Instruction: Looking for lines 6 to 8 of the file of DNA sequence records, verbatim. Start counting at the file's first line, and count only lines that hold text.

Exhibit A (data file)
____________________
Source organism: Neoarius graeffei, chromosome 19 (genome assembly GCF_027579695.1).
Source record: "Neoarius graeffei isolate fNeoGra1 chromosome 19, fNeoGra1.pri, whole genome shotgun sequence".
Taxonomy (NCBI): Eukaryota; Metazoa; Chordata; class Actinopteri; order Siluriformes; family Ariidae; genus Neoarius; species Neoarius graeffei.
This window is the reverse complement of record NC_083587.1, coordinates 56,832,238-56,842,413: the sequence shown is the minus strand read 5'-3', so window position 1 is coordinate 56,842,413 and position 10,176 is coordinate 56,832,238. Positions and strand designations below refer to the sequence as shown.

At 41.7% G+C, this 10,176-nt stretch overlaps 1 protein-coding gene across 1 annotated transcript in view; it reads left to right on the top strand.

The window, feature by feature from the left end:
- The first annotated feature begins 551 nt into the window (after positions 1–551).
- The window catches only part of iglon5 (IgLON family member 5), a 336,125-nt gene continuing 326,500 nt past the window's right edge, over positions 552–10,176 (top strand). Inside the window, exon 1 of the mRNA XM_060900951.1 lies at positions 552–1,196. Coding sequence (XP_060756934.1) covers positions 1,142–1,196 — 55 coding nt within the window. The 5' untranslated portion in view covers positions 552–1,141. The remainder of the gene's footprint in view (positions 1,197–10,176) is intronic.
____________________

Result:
The window, feature by feature from the left end:
- The first annotated feature begins 551 nt into the window (after positions 1–551).
- The window catches only part of iglon5 (IgLON family member 5), a 336,125-nt gene continuing 326,500 nt past the window's right edge, over positions 552–10,176 (top strand). Inside the window, exon 1 of the mRNA XM_060900951.1 lies at positions 552–1,196. Coding sequence (XP_060756934.1) covers positions 1,142–1,196 — 55 coding nt within the window. The 5' untranslated portion in view covers positions 552–1,141. The remainder of the gene's footprint in view (positions 1,197–10,176) is intronic.